|University of Khartoum's lancet arches|
Many factors have impacted education in the Sudan including budget spread to a larger number of schools, fewer faculty members doing their graduate education abroad, national budget percentage allocated to education, and limited access to international academic literature. The University is endeavoring to open doors for school exchange programs with local colleges and universities in the US and forging partnerships for education; as the US sanctions on education, medical equipment and agricultural supplies have been lifted on the Sudan.
Lancet arches supporting the halls and historic buildings of Gordon College (now University of Khartoum) from the turn of the century bring to mind the cultural as well as climate appropriateness of Homes for Sudan's 'superadobe' housing proposals and projects. Unfortunately, HS4S's workshop in Khartoum - as it was the very first one - produced the least beautiful dome structure, but a sturdy one that survived flood and neglect. Nevertheless, the workshops trained multiple students from the University of Khartoum, several of the independent technical schools, and semi-independent building organizations. In 2015, one of HS4S's team members visited the dome dwelling built in Tonj in 2009. In spite of recent conflict in South Sudan, the structure is being used to house 10 people and has stood strong in all of the adversity with little impact other than some of the external plaster peeling off.
Funding and partnerships are still tricky with the monetary transfer restrictions, but there is no less need for the housing and the technical training. Combining 'superadobe' workshops with technical training and even a type of international cultural training (suggested by one of the Sudanese ambassadors) has been discussed with the university and the local businessmen. The students and the country in general could profit from encouragement and entrepreneurial leadership training. In Darfur as well as Khartoum, an embedded culture of entitlement and expectations for answers and money from abroad prevails, when in fact all of the requisite resources are in the country already - including human capital. Innovation, leadership, and courage are all that are required.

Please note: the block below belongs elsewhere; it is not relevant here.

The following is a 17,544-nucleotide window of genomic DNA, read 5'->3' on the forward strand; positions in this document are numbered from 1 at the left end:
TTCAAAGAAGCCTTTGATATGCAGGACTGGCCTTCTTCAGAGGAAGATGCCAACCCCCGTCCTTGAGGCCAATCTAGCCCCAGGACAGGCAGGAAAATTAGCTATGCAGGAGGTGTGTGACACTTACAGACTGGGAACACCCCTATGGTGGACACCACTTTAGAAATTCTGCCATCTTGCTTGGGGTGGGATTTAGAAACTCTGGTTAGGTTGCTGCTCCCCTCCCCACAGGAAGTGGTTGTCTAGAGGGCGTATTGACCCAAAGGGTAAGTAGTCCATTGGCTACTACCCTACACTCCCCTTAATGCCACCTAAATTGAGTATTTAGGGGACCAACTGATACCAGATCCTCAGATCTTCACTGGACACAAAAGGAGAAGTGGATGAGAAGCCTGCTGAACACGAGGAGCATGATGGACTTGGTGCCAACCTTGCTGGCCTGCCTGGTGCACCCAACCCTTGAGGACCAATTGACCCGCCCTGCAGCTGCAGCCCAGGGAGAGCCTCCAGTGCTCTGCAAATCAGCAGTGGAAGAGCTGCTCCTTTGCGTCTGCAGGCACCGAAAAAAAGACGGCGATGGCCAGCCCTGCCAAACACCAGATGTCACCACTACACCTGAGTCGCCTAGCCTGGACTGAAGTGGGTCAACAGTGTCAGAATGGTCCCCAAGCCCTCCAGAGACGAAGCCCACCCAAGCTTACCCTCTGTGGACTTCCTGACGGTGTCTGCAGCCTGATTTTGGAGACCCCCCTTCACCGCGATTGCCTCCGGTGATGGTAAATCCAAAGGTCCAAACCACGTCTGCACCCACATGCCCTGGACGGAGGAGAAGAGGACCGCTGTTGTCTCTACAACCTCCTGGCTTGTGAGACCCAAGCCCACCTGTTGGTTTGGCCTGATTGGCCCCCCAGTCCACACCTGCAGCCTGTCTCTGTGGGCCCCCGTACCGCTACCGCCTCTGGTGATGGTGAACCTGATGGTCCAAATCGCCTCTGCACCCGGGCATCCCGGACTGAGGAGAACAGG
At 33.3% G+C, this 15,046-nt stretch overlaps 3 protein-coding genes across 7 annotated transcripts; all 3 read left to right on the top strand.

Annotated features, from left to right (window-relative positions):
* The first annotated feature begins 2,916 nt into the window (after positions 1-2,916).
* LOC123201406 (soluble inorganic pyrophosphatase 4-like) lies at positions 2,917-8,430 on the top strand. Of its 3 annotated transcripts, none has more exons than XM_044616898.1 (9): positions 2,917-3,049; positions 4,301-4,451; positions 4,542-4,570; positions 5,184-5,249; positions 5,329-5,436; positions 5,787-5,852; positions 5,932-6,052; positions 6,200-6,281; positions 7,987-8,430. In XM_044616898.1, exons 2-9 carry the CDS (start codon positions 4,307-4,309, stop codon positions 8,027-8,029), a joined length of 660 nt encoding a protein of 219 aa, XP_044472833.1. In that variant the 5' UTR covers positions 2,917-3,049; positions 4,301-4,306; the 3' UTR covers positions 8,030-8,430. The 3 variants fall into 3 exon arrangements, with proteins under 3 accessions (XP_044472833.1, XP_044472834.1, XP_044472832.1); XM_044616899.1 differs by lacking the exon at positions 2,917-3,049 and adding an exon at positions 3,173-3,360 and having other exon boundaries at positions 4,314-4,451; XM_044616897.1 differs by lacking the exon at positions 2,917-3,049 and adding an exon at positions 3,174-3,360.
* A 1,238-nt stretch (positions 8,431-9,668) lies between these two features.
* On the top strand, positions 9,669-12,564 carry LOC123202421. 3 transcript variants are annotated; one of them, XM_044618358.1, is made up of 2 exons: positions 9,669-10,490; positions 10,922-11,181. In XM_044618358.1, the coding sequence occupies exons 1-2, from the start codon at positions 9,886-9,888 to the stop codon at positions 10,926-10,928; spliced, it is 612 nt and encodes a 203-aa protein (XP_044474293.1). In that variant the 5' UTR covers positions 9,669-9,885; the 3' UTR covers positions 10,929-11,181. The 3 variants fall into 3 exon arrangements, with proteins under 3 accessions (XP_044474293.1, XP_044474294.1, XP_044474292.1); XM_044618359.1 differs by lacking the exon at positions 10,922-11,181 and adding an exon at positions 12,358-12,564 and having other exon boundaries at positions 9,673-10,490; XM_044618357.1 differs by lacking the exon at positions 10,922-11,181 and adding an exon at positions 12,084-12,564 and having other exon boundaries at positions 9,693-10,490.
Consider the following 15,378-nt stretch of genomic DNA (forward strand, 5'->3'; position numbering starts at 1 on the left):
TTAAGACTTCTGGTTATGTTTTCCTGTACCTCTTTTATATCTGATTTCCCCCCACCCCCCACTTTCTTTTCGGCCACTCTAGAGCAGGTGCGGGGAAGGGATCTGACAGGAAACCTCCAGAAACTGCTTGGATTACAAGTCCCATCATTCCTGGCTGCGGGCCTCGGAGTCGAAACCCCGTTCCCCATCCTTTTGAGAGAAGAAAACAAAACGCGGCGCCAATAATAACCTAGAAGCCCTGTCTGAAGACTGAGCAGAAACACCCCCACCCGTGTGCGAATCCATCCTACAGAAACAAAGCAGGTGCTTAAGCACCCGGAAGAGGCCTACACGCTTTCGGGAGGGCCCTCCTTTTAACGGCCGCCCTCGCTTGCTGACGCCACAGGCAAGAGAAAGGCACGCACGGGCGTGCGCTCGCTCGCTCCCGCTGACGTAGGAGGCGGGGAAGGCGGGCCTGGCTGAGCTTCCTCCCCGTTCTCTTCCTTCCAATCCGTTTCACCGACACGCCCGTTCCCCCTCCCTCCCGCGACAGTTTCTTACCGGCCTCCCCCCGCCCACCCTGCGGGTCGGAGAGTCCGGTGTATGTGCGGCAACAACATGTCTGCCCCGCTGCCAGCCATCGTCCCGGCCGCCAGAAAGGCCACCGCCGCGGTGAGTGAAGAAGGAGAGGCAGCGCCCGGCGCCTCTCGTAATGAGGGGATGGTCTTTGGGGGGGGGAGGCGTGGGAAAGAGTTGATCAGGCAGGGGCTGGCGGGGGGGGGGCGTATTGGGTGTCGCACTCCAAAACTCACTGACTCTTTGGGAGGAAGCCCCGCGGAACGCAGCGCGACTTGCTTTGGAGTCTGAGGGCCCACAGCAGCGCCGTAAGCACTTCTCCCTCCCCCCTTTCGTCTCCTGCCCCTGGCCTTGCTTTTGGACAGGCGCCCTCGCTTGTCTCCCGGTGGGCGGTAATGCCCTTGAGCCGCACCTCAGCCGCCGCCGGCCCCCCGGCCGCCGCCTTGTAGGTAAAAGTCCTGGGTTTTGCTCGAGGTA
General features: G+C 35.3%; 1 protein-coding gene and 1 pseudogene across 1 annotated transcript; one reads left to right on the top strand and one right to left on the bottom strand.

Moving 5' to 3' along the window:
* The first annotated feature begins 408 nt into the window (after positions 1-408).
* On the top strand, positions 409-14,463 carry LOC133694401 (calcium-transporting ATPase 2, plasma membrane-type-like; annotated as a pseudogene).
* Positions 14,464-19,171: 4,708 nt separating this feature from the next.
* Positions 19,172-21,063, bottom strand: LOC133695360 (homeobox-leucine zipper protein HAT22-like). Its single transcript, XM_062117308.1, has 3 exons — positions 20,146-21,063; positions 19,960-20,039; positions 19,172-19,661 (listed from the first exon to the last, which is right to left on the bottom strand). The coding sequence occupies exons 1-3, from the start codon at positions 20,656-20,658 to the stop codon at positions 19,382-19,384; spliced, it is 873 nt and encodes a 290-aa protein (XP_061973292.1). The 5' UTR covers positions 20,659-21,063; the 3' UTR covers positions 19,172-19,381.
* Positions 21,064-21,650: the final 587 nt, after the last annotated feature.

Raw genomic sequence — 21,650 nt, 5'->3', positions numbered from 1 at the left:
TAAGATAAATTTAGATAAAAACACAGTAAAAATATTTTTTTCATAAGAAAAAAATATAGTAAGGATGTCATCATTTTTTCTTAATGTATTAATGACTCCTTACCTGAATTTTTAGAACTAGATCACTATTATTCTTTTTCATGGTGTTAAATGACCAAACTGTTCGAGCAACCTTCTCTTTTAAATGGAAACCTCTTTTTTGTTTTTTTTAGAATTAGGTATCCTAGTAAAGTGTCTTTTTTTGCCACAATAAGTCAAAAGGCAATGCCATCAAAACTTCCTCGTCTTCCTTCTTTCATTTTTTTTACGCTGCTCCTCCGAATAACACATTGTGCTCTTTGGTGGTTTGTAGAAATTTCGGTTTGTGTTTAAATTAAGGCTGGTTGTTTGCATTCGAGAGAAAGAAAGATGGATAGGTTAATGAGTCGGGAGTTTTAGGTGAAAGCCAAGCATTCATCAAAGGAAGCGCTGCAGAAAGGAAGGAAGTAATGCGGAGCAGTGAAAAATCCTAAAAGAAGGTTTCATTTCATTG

|Arches of Gordon College|
The students at the university are very smart and eager to learn given open doors and willing faculty of which there are many. The opportunity to discuss masters' theses and general political science and international issues with the students is rewarding and the ability of the students to quickly grasp new concepts is impressive. The students have diverse interests for their theses, but one one recurring theme is the wisdom of the separation of South Sudan from the Sudan with all of its ensuing issues: citizenship, borders, loss of trade revenue, continuing conflicts, and new conflicts in the South. The students also have innovative ideas about the migration issues caused by conflicts in the MENA region and lingering issues on reconstruction and reconfiguration of governance in Darfur.
The University of Khartoum has regular visits of delegations from Darfur giving cultural demonstrations and local tribal dances on campus. The Darfur students receive financial aid for their tuition and housing from the government -- since the various peace treaties signed through international mediation have been partially implemented.